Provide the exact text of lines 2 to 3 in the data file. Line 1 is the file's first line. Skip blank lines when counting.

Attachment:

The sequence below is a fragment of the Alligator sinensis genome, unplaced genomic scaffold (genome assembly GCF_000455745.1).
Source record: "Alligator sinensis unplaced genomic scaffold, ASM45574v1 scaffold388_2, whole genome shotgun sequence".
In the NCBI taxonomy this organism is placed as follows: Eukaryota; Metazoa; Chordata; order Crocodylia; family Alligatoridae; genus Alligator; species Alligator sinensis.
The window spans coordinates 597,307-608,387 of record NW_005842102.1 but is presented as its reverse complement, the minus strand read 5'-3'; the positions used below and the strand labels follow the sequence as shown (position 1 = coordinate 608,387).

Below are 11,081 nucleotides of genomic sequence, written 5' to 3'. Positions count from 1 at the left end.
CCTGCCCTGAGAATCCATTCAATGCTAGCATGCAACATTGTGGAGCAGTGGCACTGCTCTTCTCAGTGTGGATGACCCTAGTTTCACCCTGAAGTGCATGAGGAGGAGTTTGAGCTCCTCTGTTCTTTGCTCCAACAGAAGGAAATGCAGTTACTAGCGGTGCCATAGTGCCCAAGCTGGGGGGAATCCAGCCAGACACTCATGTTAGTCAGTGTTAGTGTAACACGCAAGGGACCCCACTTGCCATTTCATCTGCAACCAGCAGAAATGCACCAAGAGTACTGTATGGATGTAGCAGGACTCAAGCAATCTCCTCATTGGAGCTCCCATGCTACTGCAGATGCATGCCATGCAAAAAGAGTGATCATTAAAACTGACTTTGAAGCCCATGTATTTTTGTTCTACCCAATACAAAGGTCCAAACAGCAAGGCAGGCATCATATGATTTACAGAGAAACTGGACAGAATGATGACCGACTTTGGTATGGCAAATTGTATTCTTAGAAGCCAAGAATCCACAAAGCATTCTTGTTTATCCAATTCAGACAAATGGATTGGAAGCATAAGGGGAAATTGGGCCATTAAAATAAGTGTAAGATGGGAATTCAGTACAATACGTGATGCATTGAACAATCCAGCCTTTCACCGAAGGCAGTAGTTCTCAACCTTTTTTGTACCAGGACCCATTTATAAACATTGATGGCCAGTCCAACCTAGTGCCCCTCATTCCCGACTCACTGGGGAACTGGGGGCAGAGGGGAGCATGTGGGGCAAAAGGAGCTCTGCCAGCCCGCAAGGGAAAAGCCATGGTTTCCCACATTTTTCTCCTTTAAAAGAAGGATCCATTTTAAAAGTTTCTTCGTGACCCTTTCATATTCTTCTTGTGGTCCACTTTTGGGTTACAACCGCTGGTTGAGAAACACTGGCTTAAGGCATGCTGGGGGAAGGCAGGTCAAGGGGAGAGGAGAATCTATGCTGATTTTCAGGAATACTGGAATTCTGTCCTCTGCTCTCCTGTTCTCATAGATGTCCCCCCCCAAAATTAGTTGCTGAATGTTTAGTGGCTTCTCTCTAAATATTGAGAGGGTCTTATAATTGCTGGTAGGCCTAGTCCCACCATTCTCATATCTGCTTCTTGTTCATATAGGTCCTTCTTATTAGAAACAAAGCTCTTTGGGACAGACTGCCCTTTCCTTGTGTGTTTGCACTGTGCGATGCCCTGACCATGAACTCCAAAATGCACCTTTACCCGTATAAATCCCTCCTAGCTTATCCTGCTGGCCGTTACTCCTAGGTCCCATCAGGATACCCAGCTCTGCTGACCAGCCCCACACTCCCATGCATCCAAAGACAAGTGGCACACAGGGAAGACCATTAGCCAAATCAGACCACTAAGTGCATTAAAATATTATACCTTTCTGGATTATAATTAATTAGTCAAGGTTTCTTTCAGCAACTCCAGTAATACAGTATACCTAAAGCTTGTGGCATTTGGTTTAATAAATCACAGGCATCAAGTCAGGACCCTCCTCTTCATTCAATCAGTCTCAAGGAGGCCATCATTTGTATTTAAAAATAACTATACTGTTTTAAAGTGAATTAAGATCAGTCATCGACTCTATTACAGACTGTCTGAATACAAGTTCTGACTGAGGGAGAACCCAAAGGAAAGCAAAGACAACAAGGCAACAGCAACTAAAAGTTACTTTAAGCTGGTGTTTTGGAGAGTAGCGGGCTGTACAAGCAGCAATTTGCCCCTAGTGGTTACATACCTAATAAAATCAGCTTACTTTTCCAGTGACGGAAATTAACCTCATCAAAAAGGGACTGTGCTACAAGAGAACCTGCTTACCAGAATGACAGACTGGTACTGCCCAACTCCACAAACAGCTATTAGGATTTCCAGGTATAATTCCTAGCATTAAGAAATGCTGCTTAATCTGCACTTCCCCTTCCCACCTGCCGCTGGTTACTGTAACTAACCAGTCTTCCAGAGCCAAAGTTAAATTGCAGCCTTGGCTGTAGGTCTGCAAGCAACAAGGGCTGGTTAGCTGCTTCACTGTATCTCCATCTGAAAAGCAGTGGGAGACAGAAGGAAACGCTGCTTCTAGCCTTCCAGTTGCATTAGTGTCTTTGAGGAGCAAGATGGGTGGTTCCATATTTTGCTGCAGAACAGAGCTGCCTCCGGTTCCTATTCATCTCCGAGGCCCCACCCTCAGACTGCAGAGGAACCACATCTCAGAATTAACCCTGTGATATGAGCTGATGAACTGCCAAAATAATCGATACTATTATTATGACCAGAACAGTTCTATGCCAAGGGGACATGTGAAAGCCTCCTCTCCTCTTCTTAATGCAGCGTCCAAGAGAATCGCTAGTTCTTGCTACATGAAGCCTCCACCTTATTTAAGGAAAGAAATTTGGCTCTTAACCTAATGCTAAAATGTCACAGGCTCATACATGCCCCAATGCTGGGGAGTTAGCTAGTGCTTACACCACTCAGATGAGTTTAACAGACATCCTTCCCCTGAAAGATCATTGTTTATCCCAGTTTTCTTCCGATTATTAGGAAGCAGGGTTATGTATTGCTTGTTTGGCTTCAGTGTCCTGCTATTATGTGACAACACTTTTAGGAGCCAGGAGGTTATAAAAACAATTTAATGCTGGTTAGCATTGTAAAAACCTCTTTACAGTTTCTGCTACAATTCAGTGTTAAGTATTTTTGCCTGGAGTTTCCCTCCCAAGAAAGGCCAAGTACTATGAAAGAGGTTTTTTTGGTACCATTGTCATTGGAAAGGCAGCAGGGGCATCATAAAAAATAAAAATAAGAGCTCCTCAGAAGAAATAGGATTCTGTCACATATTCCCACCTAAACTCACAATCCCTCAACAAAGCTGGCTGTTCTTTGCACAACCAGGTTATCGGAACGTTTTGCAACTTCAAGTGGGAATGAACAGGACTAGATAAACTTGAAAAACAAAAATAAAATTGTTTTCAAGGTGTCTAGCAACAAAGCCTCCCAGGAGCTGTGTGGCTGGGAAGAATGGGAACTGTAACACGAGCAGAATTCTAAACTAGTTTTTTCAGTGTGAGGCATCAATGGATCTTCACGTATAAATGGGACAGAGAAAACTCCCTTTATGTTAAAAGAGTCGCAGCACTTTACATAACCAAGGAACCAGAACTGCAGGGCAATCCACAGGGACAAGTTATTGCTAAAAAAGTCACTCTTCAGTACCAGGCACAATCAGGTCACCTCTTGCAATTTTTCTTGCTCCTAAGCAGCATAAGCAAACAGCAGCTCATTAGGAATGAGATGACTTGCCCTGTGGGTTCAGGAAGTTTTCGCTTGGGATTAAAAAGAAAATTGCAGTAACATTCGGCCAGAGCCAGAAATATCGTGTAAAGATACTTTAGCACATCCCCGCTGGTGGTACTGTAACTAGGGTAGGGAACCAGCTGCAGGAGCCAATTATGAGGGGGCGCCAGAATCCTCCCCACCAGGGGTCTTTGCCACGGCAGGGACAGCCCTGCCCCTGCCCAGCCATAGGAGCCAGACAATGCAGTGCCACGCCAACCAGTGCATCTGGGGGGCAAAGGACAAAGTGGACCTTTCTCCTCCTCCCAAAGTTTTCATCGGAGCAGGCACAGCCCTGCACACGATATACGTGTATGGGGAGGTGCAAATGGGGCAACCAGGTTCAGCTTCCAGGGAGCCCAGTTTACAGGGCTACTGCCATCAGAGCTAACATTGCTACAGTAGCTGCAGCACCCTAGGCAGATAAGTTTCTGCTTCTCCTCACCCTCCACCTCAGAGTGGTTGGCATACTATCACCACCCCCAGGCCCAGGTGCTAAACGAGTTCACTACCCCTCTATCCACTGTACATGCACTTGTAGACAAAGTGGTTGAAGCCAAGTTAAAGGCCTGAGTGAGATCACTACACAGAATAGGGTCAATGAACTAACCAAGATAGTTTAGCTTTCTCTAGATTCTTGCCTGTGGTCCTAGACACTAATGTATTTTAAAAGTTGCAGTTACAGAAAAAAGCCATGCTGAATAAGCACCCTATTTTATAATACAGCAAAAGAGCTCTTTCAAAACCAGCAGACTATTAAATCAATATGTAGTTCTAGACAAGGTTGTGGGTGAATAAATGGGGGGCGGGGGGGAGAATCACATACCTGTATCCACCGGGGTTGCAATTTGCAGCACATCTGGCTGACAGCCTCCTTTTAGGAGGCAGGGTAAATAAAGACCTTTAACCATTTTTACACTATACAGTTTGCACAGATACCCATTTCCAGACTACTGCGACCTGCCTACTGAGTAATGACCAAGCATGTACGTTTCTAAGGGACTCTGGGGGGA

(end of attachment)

Source record: "Alligator sinensis unplaced genomic scaffold, ASM45574v1 scaffold388_2, whole genome shotgun sequence".
In the NCBI taxonomy this organism is placed as follows: Eukaryota; Metazoa; Chordata; order Crocodylia; family Alligatoridae; genus Alligator; species Alligator sinensis.